”A nation, as a society, forms a moral person, and every member of it is personally responsible for his society.” - Thomas Jefferson
Morality is a controversial topic, with opinions varying widely between individuals, as well as cultures. We talk about what’s “right” and what’s “wrong”, assuming everyone knows what those words mean and agrees upon their definition, if not their particular applications. I would argue that in many cases we actually do… but only intuitively. We often know, but do not understand.
The first point of contention that must be resolved is whether morality is objectively or subjectively derived. In modern times, it’s often argued that morality varies with time, place, and culture - what may be considered right in one place, is considered wrong in another. However, this doesn’t definitively prove that morality is subjective; it may simply be a case of varying levels of understanding relative to objective moral precepts. The observation of cultural divergence alone won’t nearly suffice to establish a basis for morality. A closer examination is needed…
Morality is often considered a personal matter – something unique to ourselves. Often, this is thought to be broadly informed by the culture, with some variation existing between individuals. There’s a sense that it’s presumptuous to criticize another’s morality, except where it starkly conflicts with the most widely-accepted notions, or our most precious personal tenets. But what do we really mean when we talk about morality, and how does this apply to a subjective model?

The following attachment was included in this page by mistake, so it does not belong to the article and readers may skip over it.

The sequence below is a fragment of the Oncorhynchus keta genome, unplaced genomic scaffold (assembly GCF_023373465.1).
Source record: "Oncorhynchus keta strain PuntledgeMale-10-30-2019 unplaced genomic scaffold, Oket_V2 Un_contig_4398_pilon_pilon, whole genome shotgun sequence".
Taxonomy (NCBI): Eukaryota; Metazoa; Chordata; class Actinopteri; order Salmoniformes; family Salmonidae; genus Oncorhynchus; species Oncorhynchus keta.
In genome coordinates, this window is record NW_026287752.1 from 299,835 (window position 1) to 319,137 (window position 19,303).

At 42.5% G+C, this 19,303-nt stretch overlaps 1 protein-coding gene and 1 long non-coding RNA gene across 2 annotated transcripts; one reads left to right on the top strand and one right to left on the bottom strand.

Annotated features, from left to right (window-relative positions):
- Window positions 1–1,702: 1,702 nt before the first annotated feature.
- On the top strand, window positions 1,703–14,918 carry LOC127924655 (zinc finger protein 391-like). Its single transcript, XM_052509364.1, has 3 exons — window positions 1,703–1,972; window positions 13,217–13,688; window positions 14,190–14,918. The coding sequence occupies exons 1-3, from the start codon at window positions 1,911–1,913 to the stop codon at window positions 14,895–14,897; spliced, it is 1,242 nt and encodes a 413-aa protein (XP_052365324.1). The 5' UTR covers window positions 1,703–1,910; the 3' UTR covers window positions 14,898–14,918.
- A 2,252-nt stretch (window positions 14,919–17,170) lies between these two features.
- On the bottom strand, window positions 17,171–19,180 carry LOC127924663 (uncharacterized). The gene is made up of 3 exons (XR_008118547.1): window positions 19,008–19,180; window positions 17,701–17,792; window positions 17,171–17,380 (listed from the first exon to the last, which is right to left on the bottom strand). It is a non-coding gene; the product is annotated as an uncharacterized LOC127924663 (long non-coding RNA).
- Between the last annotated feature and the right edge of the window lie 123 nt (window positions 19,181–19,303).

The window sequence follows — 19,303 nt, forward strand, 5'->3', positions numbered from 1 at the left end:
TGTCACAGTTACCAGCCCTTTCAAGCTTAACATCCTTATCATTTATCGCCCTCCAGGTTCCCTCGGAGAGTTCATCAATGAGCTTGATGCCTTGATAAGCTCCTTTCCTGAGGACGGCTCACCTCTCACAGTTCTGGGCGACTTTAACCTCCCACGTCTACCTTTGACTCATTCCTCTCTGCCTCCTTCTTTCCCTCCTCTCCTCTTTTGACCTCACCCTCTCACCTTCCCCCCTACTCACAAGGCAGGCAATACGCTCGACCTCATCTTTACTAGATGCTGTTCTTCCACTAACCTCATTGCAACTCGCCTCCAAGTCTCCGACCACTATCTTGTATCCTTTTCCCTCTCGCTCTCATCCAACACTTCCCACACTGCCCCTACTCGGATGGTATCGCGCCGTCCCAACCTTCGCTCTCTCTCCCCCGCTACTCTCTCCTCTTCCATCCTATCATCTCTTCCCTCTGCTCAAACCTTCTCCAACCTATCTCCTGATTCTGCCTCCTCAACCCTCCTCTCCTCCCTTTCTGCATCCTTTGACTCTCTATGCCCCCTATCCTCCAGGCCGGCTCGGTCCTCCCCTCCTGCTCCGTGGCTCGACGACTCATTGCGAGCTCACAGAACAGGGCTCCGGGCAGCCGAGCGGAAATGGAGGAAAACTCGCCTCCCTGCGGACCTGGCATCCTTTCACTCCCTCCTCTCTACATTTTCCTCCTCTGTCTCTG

The word “morality” indicates a standard, or a set of rules, for human behavior. A standard, by its very nature, must be hierarchically above (out of reach from) that which it standardizes (in this case, human beings). If we have the power to create or alter the rules, then we are the standard for the rules, they are not the standard for us.
It also can never be the case that standards mutually standardize each other. It must be a one-way relationship. I cannot have the power to define the parameters of a standard, while at the same time the standard has the power to define parameters for me. If man defines moral prescriptions – an act of creation, or fabrication – then morality is powerless to prescribe anything to man; as he is the source of its content, and thus prescribes to himself. In this scenario, there is no thing called “morality” acting upon man; there is only man alone, engaged in a masturbatory intellectual exercise.